Advice for Immunology Paper
epr at leland.Stanford.EDU
Tue Jan 26 13:52:01 EST 1993
In article <25JAN93.14413776 at wums.wustl.edu> wetsel_r at wums.wustl.edu writes:
>In a previous article, KJSHIV01 at ulkyvx.louisville.edu (KEVIN JAY SHIVELY/SCC) wrote:
>> I am an undergraduate pre-med student at the University of Louisville.
>>I am currently enrolled in a graduate level immunology course. The problem is
>>we are to write a 10-30 page paper on some topic of interest in Immunology
>>that goes into a fair amount of depth. I am interested if anyone out there
>>might have some ideas on a possibly good topic and maybe even a few pointers
>>on finding some really good research journals. I am not wanting any responses
>>with offers of pre-fabricated papers....I always do my own work and do it well.
>>However, if anyone out there can help me with some good "starter" ideas it
>>would be greatly appreciated. Since this is my last semester and I have a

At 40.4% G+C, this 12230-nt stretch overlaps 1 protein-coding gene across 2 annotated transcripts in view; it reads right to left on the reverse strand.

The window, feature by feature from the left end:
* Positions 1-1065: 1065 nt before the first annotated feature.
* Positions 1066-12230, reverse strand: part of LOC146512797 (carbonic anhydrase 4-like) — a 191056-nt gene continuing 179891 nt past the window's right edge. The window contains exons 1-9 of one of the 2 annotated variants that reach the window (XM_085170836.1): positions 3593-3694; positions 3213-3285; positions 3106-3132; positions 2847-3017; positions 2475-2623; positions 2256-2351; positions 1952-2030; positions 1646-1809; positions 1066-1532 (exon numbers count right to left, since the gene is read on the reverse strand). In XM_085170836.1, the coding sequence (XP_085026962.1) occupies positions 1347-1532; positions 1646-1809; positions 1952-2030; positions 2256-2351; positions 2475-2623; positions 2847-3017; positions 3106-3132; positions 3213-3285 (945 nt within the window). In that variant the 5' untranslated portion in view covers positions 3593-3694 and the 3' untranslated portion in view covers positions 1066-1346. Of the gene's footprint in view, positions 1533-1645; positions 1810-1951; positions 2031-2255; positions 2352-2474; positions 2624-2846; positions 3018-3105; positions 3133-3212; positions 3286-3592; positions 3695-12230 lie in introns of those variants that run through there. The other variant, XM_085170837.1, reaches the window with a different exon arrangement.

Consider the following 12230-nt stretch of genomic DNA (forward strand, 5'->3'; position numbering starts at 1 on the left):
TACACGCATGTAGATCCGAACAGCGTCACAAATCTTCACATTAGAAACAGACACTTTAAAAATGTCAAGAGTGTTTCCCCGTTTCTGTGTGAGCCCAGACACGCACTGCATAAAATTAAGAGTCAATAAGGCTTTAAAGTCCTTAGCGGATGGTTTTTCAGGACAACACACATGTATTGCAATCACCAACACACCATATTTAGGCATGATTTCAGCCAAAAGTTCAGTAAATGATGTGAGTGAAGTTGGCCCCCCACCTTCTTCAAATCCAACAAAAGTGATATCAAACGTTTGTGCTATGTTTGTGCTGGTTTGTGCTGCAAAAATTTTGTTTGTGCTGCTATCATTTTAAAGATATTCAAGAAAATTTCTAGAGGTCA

>>very full schedule I would rather not spend hours in the library just trying
>>to come up with an idea.
>> Kevin Shively
>> KJSHIV01 at ulkyvx
>If it were me, I'd go for superantigens myself. It's facinating how SA's
>skirt around the specificity of the immune system and stimulate T cells
>that only bear a particular V-beta element. I'd keep the discussion
>limited to bacterial SA's as viral SA's are a bit more complex.
>Start with Anal. Rev. Immunology 1991 with Kappler and Marrack. Do a
>medline on either one, and on superantigens (as a subject) itself. After
>that, there will be more than enough info to get you going...
>+ David L. Haviland, Ph.D. Internet:"haviland at kids.wustl.edu" +
>+ Washington Univ. School of Med. A.K.A : The Compiler +
>+ Dept. of Peds./Pulm. Box 8116 ICBM-Net : Just hit St. Louis +
>+ 400 S. Kingshighway &-6 <- User is Brain Dead... +
>+ St. Louis, MO 63110 FAX: 314-454-2476 +
>+ (314) 454-6076 +
If you go with superantigens, be careful in accepting wholesale
the conclusions of Kappler & Marrack. Although they ARE pioneers in the
field, they are also wildly speculative folks, and a number of their
conclusions are generally regarded as fantasy. Good luck! Edwin Rock
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